featured in a musical number called 'The Little Dears'. (Click
on pgptp for a large versions)
Back row L to R: John Stanley,
Neil Stevens, John Nevill, Michael Paine
Front row L to R: Brian Semple, Chris Martyn, Michael Fox, Freddie
All but two of them (Fox and Phelan)
were also my classmates at St Margaret's School.'
Photo: Christopher Martyn.
I was put
into a number of dance numbers and for that had to wear tap
shoes and go to the local dance school for lessons with Pat
Beadle at her studio on the corner of Wrottesley Road. Pat was
something I’d never met before, a dyed-in-the-wool stage
professional. Her dancing days were over by then but she still
had an unmistakeable theatrical air about her, and stood with
splayed feet like every dancer I’ve ever known. She was
seriously short-sighted too; the colourful and elegant frames
of her glasses couldn’t quite disguise the ‘bottle-bottom’
lenses they supported. Pat was a real lady.
in the Scouts was similar to what I had experienced in the Cubs
although in the promotion stakes I only made it to Second of
the Cobra Patrol. I got another two studious person’s
proficiency badges (Musician and Interpreter) and managed to
avoid pretty well all outdoor activities, especially camping.
No mean achievement, I can assure you. But the weekly round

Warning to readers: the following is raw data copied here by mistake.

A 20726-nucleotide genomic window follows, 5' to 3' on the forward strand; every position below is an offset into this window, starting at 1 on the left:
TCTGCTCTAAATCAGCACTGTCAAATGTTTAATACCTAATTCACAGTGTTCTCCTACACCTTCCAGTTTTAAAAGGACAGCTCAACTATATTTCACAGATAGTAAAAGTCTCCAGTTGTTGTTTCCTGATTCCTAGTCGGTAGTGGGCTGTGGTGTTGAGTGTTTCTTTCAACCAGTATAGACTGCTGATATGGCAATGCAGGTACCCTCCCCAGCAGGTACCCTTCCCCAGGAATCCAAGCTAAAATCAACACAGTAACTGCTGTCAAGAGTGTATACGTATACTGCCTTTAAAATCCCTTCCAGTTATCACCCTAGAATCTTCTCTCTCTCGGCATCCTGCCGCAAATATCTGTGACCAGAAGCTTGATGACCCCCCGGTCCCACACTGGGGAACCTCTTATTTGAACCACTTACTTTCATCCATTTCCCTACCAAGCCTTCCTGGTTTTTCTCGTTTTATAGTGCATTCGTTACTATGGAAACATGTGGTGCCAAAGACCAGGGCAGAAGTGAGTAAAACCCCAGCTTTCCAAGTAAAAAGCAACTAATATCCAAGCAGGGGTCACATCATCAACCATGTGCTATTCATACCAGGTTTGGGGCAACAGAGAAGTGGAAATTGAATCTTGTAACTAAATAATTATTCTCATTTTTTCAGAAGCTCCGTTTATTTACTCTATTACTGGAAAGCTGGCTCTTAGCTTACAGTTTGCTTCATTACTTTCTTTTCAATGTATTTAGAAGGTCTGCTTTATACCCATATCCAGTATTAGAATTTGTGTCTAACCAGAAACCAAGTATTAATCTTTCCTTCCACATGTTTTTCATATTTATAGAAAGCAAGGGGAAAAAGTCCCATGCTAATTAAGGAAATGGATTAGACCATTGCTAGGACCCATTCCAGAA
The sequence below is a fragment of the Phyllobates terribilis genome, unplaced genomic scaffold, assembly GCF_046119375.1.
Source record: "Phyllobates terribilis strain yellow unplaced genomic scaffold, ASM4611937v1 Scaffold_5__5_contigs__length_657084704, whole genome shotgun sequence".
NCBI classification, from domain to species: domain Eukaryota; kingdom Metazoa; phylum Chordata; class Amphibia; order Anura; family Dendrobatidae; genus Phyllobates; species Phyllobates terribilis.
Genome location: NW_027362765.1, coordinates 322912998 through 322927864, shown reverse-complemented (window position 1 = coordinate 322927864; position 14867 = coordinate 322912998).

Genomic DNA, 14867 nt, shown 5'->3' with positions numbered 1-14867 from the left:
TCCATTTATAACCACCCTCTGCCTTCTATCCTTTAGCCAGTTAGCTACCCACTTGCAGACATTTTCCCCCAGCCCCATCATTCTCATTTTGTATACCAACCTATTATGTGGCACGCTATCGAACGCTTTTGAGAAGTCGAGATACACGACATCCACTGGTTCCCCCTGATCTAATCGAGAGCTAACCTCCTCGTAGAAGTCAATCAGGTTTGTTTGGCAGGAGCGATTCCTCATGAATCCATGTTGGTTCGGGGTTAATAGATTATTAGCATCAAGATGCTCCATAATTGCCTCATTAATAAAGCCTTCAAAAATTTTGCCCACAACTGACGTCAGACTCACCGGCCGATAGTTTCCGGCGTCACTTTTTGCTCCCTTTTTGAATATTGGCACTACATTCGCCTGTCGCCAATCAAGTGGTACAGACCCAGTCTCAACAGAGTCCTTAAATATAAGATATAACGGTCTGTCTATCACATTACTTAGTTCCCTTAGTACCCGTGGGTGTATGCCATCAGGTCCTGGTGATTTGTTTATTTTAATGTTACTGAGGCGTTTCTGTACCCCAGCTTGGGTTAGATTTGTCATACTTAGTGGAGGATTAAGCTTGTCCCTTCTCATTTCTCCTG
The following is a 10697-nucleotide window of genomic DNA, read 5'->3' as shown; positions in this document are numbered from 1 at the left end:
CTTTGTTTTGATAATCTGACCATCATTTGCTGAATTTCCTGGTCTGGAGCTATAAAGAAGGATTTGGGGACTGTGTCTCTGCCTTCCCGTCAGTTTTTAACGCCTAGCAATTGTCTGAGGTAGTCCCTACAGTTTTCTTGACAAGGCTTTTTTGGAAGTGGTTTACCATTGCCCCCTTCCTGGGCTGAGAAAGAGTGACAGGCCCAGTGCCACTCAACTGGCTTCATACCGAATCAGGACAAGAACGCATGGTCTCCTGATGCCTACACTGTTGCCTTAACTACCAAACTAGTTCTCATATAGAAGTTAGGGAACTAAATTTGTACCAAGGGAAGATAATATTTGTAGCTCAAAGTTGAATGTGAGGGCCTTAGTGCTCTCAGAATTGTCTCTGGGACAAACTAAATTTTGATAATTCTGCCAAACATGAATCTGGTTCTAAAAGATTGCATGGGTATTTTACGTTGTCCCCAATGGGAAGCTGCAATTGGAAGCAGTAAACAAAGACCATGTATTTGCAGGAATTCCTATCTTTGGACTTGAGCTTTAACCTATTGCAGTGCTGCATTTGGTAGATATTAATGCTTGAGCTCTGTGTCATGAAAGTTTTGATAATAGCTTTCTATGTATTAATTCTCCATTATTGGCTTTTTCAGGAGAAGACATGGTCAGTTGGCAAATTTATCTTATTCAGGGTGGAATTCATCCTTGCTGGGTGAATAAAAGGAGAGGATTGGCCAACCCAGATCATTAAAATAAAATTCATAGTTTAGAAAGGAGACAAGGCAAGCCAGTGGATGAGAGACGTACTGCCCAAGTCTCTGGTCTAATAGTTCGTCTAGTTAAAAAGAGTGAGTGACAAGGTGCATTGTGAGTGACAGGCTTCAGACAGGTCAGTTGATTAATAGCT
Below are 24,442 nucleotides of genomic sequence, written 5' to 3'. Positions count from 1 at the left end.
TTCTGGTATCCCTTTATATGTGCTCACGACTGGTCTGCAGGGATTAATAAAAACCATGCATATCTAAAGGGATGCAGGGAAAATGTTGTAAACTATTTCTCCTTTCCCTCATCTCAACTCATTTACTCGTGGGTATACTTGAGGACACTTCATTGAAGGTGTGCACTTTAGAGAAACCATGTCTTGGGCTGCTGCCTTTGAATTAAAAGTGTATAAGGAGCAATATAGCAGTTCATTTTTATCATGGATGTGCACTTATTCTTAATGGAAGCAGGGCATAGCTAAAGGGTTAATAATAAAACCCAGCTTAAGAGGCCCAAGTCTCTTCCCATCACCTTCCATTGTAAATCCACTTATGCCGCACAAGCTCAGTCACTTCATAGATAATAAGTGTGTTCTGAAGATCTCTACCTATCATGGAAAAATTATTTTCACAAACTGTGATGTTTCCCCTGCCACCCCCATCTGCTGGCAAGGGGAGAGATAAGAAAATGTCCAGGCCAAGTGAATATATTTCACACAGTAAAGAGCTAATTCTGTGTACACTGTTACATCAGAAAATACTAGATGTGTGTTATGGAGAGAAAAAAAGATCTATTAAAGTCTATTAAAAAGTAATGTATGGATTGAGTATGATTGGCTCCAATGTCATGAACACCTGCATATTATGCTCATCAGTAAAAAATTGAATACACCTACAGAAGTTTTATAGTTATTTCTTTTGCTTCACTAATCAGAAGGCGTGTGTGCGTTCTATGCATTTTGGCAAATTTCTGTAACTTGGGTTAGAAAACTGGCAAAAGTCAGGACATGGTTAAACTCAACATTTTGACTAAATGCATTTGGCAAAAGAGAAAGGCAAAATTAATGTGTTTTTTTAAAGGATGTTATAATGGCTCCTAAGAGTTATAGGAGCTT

of British Bulldog, stave fights, Kim’s Game and so forth
in the so-called ‘gym’ of St Margaret’s School
was OK. Because I was vaguely literate I was elected ‘Scribe’
or Minutes Secretary to the ‘Court of Honour’, of
which only Patrol Leaders and their Seconds were members; it
was this élite group, under the watchful eye of Sid Shaw
the Scoutmaster, that made decisions about the programme for
Troop nights and so forth. Sid was one of the nicest people
I have ever known; gentlemanly, mild-mannered and softly spoken,
fair-minded, thoughtful and kind . . not at all like the stereotype
of the Scout Leader who is usually depicted as some kind of
neo-Nazi or a chinless wimp. Thankfully I did not share my mother’s
unpleasant reservations about the Scouts in general and about
scoutmasters in particular: I really think she believed them
all to be a bit strange, though she never actually said so.
She disapproved of almost everything the Scouts did: Bob-a-Job
was simply ‘begging’, and spending the night under
canvas was a short route to catching pneumonia. The latter was
a recurrent theme all through my childhood, and she was still
saying ‘Do wrap up warm, son’ when I was in my fifties.
I was not allowed to sit on stone steps, or park benches after